UK Budget 2021 – resources allocated to tackle COVID-19 fraud and clamp down on tax avoidance and evasion

March 12, 2021

The UK Chancellor of the Exchequer, Rishi Sunak has included within the Government’s Budget for 2021 a specific allocation to tackle fraud in respect of the Government’s COVID-19 initiatives, as well as new investment in HM Revenue & Customs (HMRC) targeted on a tax avoidance and evasion clamp down.

We previously reported on these issues, and our expectations and predictions coming into 2021.1 The 2020 Budget had already paved the way for increased HMRC enforcement, when Mr Sunak announced plans for significant recruitment of compliance officers and investment in tax investigation technology. In the context of the widening COVID-19 financial deficit over the past year, it became a political necessity for Mr Sunak to enhance HMRC’s investigation and enforcement capabilities.

The 2021 Budget contains two key proposals.

Tax avoidance and evasion: The Budget envisages new powers, consultation and investment for HMRC to clamp down on tax avoidance and evasion. In respect of specific tax evasion measures, the Budget outlines the following:

  • The introduction of new powers concerning “electronic sales suppression” (ESS).  
    • The Government intends to make it an offence to possess, manufacture, distribute or promote ESS software and hardware. 
    • The Government wishes to enable HMRC to directly tackle tax evasion by businesses that utilise such technology to hide or reduce the value of their transactions and corresponding tax liabilities. The Government anticipates providing HMRC with ESS-specific information powers to identify developers and suppliers in the ESS supply chain and to access software developers’ source codes.
  •  Consultation on the implementation of OECD rules.
    • The Government will consult on the implementation of OECD rules to combat offshore tax evasion by facilitating the global exchange of information on cross-border tax arrangements. 
    • The Government will consult on the implementation of OECD rules that will require digital platforms to report information about the income of their sellers to HMRC and the seller themselves. The Government anticipates this will help HMRC detect and tackle non-compliance on tax submissions. 
  • The Government will invest £180 million over 2021 and 2022 in additional resources and new technology for HMRC. This is forecast to generate over £1.6 billion of additional tax revenues between now and 2025-2026.

  • Among other things, the Government anticipates the funds will allow HMRC to recruit additional compliance staff to increase its ability to target non-compliance through illicit financial flows.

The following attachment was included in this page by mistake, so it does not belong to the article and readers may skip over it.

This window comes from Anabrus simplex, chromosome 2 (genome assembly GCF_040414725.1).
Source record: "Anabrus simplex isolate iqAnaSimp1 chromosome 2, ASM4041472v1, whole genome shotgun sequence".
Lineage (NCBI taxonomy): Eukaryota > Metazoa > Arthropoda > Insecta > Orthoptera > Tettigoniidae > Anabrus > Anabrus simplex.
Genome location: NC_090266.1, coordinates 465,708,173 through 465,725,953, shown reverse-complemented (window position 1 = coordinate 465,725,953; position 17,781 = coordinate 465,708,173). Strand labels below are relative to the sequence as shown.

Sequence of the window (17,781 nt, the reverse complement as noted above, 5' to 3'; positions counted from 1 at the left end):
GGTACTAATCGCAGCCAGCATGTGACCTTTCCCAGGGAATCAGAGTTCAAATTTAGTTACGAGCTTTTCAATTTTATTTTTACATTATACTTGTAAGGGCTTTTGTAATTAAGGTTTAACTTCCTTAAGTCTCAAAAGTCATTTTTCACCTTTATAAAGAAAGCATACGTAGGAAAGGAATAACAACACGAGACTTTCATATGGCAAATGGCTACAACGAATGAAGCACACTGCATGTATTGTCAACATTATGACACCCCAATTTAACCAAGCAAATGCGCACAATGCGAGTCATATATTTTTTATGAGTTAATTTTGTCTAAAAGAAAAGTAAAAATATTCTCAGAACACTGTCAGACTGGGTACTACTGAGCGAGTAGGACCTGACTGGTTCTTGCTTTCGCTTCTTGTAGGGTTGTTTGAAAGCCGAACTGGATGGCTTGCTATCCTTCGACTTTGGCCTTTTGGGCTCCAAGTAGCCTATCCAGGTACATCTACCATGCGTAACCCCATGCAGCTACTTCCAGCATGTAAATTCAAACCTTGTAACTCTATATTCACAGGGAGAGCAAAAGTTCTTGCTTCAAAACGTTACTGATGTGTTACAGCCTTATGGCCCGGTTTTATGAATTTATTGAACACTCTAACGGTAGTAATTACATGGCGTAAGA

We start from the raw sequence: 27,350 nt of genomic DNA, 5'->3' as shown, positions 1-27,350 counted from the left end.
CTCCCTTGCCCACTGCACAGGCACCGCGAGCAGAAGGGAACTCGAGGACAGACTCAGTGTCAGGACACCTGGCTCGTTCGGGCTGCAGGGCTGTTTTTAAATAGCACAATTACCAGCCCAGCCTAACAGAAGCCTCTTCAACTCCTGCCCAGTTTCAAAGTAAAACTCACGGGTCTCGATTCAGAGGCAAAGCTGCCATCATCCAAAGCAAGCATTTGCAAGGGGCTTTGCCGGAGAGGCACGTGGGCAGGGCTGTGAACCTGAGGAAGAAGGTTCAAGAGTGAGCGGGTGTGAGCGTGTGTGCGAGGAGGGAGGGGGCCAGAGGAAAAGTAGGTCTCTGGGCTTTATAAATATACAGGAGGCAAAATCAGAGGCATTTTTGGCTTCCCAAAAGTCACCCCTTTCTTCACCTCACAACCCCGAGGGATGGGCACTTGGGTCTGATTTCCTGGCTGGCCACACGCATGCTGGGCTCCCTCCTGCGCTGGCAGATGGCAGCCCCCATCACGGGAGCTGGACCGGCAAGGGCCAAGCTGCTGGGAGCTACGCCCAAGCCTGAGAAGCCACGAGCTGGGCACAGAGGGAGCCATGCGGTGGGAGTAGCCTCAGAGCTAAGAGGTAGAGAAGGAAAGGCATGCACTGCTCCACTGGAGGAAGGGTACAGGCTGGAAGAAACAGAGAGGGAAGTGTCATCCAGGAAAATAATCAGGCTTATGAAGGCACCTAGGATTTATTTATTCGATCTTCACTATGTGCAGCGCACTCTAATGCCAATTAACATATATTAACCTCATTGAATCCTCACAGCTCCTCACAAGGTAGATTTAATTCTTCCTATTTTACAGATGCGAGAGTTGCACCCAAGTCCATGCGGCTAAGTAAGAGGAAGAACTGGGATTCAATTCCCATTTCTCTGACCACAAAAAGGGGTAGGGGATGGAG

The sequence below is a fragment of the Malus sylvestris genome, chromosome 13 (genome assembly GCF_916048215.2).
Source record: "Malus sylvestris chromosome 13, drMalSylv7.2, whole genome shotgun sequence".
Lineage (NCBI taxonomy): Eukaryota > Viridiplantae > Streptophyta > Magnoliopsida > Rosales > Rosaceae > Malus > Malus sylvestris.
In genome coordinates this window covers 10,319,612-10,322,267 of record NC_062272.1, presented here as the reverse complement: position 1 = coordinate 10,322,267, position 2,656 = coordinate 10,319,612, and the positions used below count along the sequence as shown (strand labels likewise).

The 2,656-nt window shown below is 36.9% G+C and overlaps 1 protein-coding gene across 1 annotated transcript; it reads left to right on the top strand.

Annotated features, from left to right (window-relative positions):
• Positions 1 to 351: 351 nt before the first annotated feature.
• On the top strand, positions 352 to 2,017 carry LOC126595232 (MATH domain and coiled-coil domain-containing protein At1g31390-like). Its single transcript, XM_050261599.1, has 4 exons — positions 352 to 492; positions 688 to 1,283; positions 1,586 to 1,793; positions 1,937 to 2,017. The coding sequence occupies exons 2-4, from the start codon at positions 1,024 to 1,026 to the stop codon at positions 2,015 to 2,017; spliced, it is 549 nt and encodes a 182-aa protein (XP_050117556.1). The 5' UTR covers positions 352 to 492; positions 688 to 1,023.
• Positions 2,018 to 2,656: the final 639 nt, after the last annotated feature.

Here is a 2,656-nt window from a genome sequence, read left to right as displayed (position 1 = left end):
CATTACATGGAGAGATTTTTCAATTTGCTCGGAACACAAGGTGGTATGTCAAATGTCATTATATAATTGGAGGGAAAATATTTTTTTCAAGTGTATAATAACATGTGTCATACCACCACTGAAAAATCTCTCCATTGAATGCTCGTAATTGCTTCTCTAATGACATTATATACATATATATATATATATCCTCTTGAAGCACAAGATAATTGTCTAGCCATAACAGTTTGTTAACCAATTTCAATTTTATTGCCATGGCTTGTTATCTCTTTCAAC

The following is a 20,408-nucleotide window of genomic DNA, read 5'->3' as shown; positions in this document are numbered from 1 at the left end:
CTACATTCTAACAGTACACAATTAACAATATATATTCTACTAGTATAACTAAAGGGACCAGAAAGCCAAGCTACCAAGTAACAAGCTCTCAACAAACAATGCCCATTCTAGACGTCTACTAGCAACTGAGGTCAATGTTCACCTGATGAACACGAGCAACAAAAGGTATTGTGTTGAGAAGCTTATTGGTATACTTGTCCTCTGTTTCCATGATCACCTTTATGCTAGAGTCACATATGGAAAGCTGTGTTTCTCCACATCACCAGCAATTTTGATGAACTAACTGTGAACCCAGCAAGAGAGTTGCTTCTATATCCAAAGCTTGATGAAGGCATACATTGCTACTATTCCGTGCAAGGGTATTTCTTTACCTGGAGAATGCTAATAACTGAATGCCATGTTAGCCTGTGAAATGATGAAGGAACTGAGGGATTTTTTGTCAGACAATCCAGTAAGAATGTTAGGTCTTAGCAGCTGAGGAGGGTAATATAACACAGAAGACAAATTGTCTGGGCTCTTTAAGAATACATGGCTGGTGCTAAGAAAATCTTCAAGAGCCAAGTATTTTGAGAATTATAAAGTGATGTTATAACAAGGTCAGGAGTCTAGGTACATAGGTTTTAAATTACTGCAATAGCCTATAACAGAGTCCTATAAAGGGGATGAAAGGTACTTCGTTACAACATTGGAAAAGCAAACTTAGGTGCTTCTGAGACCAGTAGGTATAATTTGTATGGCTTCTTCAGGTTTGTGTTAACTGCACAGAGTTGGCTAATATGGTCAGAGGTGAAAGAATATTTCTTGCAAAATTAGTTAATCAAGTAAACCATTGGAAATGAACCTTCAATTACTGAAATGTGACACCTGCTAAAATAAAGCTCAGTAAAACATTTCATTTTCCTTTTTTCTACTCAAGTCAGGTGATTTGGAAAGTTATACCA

COVID-19 fraud: The Budget includes an allocation of £100 million to set up a new HMRC taskforce, the “Taxpayer Protection Taskforce” (TPT). This is one the largest planned responses by HMRC to a specific fraud risk.

  • The TPT will comprise 1,265 investigators, engaged to tackle fraud arising from any of the Government’s COVID-19 initiatives. These include, in particular, the Coronavirus Job Retention Scheme and the Self-Employment Income Support Scheme. 
  • The Government also proposes to significantly strengthen law enforcement in respect of Bounce Back Loans. 
  • The Government plans to raise public awareness regarding HMRC’s investigatory capabilities and enforcement action, so as to raise general fraud deterrence.

Expectations for 2021

As we reported previously, HMRC is currently using its powers under the corporate criminal offences (CCOs) in Part 3 of the Criminal Finances Act 2017, to combat the facilitation of tax evasion. As of October 2020, HMRC had 13 live CCO investigations, with a further 18 live opportunities under review. These relate to 10 different business sectors, and range from small businesses to some of the UK’s largest organisations. We anticipate the 2021 Budget allocation of additional resources to HMRC will increase HMRC’s enforcement action against corporates under the CCOs. In this context, corporates should consider the efficacy of their tax and compliance policies to ensure they stay ahead of HMRC in the detection, investigation and resolution of any areas of concern.

Regarding the COVID-19 fraud measures, the TPT comes as no surprise. We previously outlined that the government schemes instituted as a reaction to the pandemic have presented rare opportunities to potential fraudsters. Even in normal times any government support scheme can be an attractive target, but the unprecedented scale of the funds made available during the crisis, together with the inevitable points of vulnerability arising from the urgency making support available, has significantly escalated the risk of fraud. There is an essential public interest and political imperative in safeguarding the legitimate use of the funds, and aggressive action by HMRC should therefore be anticipated. In this context, corporates should take steps now to ensure that any claims made under the schemes were accurate, properly documented and used appropriately. Any errors found should be proactively remediated. Failing to do so increases the risk that what may have been honest mistakes could ultimately be suspected and investigated as something more egregious.


1) Enhanced UK Scrutiny on Corporate Tax Evasion Procedures, International Tax Review; Coffee Break Compliance Broadcast Series, Episode Nine: Increasing Corporate Exposure to Tax Evasion Enforcement; The UK Government Furlough Scheme: Time to Reconcile

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